Thoughts on Earth Day 22Apr2021

For a while, this scene has been in my mind, but especially today.

I like to spend some time at this site at Nova Scotia’s Five Islands Provincial Park at least once a year. It is surely one of the most spectacular sites in Nova Scotia. It is also humbling.

The exposure records the Triassic/Jurassic boundary  (whitish layer) of 201 million years ago. It coincides with the 4th Mass Extinction Event of 5 major extinction events that occurred after the the Cambrian Radiation. The Triassic/Jurassic extinctions were associated with environmental impacts of a massive lava flow, recorded in the dark basalts above the whitish layer.

A skin of today’s forest – of the living world – lies on top, the intervening softer rocks scraped off by successive glaciations. Below the whitish layer are red Jurassic rocks, “the sediments swept by rivers and winds in the rift valley”.

The 5th Mass Extinction Event – the one that wiped out dinosaurs and facilitated the rise of mammals and finally humans – was associated with an asteroid hitting the Earth 65 million years ago.

The 6th Mass Extinction Event is now underway purely at the hands of man; how we manage our forests and our own lives could help to reduce the damage to species and ecosystems, or to make it worse.

“Currently, human activities are causing carbon dioxide levels to change more rapidly than volcanoes, asteroids, or anything else in Earth’s 4.5 billion year history.” – Putting it in perspective: Climate change yesterday and today (



[This site at Five Islands Provincial Park is] One of the most striking coastal vistas in Nova Scotia, and one of the best exposures of a monumental event in Earth history – the breakup of the supercontinent Pangea 200 million years ago, and birth of the modern continents and Atlantic Ocean. As Pangea ripped apart, the greatest outpouring of lava in Earth history gave rise to one of the Five (or Six) mass extinction events in the history of Life, wiping out the competitors of the dinosaurs and ushering in the true reign of the famous reptiles. The dark rocks are basalt – cooled lava – and the red rocks below are the sediments swept by rivers and winds in the rift valley.

The last time I was at Five Islands, I spent some moments on this sand bar in conversation with Mother Earth.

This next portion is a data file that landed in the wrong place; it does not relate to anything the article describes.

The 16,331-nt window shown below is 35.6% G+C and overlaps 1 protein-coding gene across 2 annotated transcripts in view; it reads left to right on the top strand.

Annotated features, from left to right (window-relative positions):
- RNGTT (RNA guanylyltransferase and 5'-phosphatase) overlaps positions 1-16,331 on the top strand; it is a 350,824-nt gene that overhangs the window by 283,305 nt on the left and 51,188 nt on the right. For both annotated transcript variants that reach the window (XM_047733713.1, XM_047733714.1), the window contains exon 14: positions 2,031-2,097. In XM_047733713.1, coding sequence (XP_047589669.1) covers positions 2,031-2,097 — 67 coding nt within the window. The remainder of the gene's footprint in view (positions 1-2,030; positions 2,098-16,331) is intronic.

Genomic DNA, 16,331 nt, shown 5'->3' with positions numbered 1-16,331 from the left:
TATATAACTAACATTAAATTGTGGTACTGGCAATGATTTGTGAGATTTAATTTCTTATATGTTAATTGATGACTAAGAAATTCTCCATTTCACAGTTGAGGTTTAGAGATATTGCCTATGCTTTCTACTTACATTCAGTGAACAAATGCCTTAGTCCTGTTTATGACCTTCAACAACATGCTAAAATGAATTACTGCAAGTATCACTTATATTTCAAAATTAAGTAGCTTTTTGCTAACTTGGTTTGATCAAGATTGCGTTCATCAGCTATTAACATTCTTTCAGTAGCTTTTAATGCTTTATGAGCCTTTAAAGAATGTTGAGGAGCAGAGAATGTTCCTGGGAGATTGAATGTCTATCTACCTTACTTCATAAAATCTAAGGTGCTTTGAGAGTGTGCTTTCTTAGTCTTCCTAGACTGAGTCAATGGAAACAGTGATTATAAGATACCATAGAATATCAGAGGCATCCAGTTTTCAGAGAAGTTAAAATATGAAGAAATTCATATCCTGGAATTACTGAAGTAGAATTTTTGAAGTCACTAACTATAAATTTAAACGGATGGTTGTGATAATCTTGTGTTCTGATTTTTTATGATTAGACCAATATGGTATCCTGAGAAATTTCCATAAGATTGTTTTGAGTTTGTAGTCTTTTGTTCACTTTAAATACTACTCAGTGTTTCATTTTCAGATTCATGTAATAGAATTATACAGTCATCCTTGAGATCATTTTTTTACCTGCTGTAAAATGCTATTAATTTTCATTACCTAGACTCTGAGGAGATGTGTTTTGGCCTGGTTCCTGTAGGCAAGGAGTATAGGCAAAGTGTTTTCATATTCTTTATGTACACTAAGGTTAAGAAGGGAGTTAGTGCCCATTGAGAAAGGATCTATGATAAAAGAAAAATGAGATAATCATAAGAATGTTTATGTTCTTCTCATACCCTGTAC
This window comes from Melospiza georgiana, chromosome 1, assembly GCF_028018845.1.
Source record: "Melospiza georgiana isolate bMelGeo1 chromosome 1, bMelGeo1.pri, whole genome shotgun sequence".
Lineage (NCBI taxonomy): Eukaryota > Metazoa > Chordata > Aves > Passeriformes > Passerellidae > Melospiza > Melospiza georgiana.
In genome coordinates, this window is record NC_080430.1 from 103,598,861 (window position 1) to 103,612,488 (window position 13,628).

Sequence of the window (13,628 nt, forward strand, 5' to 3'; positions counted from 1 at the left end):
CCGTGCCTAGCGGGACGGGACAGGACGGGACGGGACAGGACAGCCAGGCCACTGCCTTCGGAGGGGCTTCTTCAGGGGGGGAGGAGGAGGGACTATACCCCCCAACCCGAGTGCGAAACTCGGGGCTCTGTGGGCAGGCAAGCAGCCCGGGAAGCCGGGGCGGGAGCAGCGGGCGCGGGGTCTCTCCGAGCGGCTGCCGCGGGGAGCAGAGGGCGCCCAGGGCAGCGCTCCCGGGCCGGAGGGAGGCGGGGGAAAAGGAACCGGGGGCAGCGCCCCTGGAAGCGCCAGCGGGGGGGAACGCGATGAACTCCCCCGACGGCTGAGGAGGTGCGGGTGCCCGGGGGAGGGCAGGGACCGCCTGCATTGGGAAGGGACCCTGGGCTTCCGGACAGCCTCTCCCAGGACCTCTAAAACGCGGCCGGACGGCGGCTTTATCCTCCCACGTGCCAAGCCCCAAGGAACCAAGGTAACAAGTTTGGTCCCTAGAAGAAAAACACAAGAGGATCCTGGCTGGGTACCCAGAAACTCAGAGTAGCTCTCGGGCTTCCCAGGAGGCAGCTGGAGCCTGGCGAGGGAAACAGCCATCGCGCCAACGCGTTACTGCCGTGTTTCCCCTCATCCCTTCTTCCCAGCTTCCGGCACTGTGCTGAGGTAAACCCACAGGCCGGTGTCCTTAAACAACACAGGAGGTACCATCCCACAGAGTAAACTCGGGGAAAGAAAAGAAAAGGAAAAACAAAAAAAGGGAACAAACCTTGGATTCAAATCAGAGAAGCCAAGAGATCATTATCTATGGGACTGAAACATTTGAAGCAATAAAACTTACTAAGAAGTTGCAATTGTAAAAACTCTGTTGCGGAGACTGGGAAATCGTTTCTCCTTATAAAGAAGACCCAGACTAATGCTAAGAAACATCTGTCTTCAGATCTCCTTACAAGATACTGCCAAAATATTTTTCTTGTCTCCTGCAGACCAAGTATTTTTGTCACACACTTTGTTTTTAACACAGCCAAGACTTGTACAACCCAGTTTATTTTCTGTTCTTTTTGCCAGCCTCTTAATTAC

It was a difficult conversation. I was born into a world that was far richer in biodiversity than the world of today. The human population was approx. 2.3 billion; today it stands at  7.7 billion. Atmospheric CO2 was 310 ppm; in 2021 it is over 417 ppm  and increasing more than 3X as fast.

There is serious concern that global forest fires are triggering an uncontrolled positive feedback loop (forest fires increase CO2, the planet gets warmer, and we have more fires, the permafrost melts and releases massive stores of carbon…); there are other equally precipitous potential or real Tipping Elements.

On a local scale, we are seeing collapse of ecological systems as we have known them everywhere.

I think of the “Hemlock Vampires” and the “Alligator Fish” that are devastating Keji on land and in the water. I think of the collapse of shallow water reefs in the Caribbean that I witnessed years ago. I think of collecting a myriad of butterflies on a mountain in Brazil and of the many birds I knew of as a kid and struggle to find today. I think of the cod I fished with multiple hooks on a line in Mahone Bay as a youth, and of the insect shields we had to use on cars. I think of the Old Growth forests I once  took for granted. I think of the once plentiful brook trout and salmon on the Eastern Shore. I think of being stuck in the summer ice in the Beaufort Sea. I think of so much more in many places and amongst many  cultures.

So I am very appreciative that I  am old enough  to have known a far different natural world, even a far different cultural world, and that I had many opportunities to experience it.

But that also leaves me very sad on Earth Day in 2021.

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